The last Scalzi book I read, the first in the emperox series, had a character that took advantage of the crew in her ship by essentially raping them. The character’s actions were glorified. It read like Scalzi was giving us the wink and the nod. There was certainly no condemnatory message directed at the behavior. Rare is the Scalzi novel that doesn’t have I’ll-balanced sex, orgiastic or otherwise. In short, I don’t think Scalzi, who profits from providing gratuitous and frankly disturbing sex scenes has any weight as a voice now condemning people for doing what he depicts (quite happily it seems) in his $125k advance sci-firotica.

    I don’t recognize Scalzi’s books from your description. That includes, specifically, The Collapsing Empire. But if you find his books so disturbing and distasteful, why do you keep reading them?

  21. Steve Wright says
    I read The Collapsing Empire and was, to be honest, underwhelmed by it… but anyone going into it and expecting “sci-firotica” is going to be even more disappointed than I was.

    Yeah I read several of The Old Man’s War series and I must say that they were exactly titillating. And I too was underwhelmed by what I read.

  22. wrt Old Man’s War, I found the idea that the first action a large fraction of old people returned to age ?25? was screwing each other blind to be the opposite of titillating (not to mention implausible — the whole point was that their minds weren’t turned a half-century younger.) Put me off him for years, especially when the next thing I read was his grunge retake on Little Fuzzy. Memory is blanking on which character the drop-in @Joseph Hurtgen was thinking of wrt The Collapsing Empire, but IIRC we are introduced early to a flamboyant villain who could behave as JH describes. Just in case JH is still listening, I will point out that Tor doesn’t randomly set fire to money; I expect they gave Scalzi a contract for a lot of books with substantial advances because they expected the books to do well enough to make back the money. ISTR that one of the Puppy complaints was that Tor et al were publishing fiction nobody wanted to read….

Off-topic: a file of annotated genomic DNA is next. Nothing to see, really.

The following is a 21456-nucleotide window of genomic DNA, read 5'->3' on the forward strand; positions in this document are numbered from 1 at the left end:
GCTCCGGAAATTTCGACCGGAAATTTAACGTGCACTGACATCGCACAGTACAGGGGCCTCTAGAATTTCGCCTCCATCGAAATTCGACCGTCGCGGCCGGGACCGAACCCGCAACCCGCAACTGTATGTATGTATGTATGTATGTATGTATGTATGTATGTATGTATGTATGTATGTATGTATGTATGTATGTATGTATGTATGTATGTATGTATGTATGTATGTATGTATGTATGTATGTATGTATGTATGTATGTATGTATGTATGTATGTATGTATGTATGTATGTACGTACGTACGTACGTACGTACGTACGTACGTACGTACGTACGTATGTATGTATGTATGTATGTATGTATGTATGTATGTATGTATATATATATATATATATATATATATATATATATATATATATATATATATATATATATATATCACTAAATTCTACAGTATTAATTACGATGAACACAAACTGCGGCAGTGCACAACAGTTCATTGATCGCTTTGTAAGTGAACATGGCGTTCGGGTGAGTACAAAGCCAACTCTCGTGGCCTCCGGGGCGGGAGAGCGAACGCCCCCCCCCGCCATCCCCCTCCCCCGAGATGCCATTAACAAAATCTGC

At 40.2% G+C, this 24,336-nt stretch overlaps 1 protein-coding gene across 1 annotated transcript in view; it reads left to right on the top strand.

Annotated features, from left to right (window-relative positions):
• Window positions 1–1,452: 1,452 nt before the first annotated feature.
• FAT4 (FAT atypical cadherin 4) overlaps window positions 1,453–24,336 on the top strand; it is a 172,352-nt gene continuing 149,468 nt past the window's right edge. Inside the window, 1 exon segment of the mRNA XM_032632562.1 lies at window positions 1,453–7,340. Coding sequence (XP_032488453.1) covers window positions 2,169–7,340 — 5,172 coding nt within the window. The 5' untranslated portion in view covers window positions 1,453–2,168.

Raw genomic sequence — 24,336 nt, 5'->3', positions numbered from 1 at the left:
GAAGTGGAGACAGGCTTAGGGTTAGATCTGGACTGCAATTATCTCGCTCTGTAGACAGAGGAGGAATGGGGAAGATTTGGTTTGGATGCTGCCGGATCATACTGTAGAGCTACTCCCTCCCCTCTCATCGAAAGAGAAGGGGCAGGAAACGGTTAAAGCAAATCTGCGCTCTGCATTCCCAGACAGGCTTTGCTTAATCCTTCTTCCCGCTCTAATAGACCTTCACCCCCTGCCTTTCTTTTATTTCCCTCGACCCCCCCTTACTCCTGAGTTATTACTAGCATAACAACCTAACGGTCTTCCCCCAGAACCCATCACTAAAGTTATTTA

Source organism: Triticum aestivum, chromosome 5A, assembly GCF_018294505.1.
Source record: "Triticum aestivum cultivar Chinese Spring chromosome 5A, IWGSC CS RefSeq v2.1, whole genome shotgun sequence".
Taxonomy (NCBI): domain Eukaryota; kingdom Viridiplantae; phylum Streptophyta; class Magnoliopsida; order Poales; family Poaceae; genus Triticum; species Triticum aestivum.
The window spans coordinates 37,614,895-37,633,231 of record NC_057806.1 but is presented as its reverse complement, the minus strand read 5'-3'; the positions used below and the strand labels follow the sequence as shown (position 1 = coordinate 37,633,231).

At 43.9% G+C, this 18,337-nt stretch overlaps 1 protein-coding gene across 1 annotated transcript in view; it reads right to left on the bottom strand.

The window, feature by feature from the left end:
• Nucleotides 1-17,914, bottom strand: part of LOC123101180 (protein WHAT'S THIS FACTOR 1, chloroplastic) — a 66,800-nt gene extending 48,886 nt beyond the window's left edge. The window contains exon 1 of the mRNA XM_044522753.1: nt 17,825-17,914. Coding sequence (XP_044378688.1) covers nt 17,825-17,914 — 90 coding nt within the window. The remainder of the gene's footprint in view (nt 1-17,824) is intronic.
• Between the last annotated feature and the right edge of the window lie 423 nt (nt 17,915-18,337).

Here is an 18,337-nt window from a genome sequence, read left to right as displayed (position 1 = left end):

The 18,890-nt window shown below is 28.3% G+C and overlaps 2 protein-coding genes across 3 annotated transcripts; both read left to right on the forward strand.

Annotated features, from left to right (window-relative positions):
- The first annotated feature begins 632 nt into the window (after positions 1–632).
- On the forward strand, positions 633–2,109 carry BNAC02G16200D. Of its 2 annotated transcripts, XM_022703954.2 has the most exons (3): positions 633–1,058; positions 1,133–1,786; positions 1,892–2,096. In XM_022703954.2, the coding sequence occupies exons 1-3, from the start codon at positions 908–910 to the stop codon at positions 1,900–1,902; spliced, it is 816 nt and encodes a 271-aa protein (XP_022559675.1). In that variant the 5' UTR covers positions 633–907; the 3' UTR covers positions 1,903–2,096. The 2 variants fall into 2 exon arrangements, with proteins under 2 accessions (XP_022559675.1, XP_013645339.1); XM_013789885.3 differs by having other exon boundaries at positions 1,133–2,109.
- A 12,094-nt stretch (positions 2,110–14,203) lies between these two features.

23. @Joseph Hurtgen
    Like Steve and Cat, I was rather underwhelmed with The Collapsing Empire. And while there is a sex scene early on between the owner/owner’s representative of a space freighter and a crewmember, I don’t recall that scene being non-consensual.

    Of course, it’s perfectly okay, if Scalzi isn’t to your taste. However, calling his work sci-fi erotica shows me that you have no idea what sci-fi erotica is.